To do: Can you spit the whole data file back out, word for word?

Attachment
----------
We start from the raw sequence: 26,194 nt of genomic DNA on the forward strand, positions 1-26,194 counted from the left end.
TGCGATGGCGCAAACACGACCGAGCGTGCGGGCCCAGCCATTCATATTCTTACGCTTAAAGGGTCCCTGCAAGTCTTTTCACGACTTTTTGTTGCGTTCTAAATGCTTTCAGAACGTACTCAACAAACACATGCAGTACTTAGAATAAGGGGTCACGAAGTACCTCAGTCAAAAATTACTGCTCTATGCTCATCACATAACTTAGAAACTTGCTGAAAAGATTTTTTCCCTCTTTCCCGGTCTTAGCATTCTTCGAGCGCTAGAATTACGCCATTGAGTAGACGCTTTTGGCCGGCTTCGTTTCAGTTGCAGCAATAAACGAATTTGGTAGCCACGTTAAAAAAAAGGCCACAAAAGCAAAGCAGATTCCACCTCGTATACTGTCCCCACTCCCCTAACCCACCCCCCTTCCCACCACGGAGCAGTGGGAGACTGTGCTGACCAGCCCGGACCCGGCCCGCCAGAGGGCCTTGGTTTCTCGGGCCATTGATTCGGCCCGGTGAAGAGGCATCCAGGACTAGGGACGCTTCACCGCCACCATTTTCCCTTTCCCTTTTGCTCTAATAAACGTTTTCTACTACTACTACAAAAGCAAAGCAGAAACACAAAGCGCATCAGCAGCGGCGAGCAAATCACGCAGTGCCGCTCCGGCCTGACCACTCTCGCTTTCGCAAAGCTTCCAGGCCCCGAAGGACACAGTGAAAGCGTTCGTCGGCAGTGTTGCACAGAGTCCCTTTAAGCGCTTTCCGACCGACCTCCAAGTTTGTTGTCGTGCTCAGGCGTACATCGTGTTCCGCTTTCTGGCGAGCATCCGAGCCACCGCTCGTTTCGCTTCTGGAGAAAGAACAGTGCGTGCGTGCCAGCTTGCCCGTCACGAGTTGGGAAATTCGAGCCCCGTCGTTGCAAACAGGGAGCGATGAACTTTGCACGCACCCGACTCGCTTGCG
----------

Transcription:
We start from the raw sequence: 26,194 nt of genomic DNA on the forward strand, positions 1-26,194 counted from the left end.
TGCGATGGCGCAAACACGACCGAGCGTGCGGGCCCAGCCATTCATATTCTTACGCTTAAAGGGTCCCTGCAAGTCTTTTCACGACTTTTTGTTGCGTTCTAAATGCTTTCAGAACGTACTCAACAAACACATGCAGTACTTAGAATAAGGGGTCACGAAGTACCTCAGTCAAAAATTACTGCTCTATGCTCATCACATAACTTAGAAACTTGCTGAAAAGATTTTTTCCCTCTTTCCCGGTCTTAGCATTCTTCGAGCGCTAGAATTACGCCATTGAGTAGACGCTTTTGGCCGGCTTCGTTTCAGTTGCAGCAATAAACGAATTTGGTAGCCACGTTAAAAAAAAGGCCACAAAAGCAAAGCAGATTCCACCTCGTATACTGTCCCCACTCCCCTAACCCACCCCCCTTCCCACCACGGAGCAGTGGGAGACTGTGCTGACCAGCCCGGACCCGGCCCGCCAGAGGGCCTTGGTTTCTCGGGCCATTGATTCGGCCCGGTGAAGAGGCATCCAGGACTAGGGACGCTTCACCGCCACCATTTTCCCTTTCCCTTTTGCTCTAATAAACGTTTTCTACTACTACTACAAAAGCAAAGCAGAAACACAAAGCGCATCAGCAGCGGCGAGCAAATCACGCAGTGCCGCTCCGGCCTGACCACTCTCGCTTTCGCAAAGCTTCCAGGCCCCGAAGGACACAGTGAAAGCGTTCGTCGGCAGTGTTGCACAGAGTCCCTTTAAGCGCTTTCCGACCGACCTCCAAGTTTGTTGTCGTGCTCAGGCGTACATCGTGTTCCGCTTTCTGGCGAGCATCCGAGCCACCGCTCGTTTCGCTTCTGGAGAAAGAACAGTGCGTGCGTGCCAGCTTGCCCGTCACGAGTTGGGAAATTCGAGCCCCGTCGTTGCAAACAGGGAGCGATGAACTTTGCACGCACCCGACTCGCTTGCG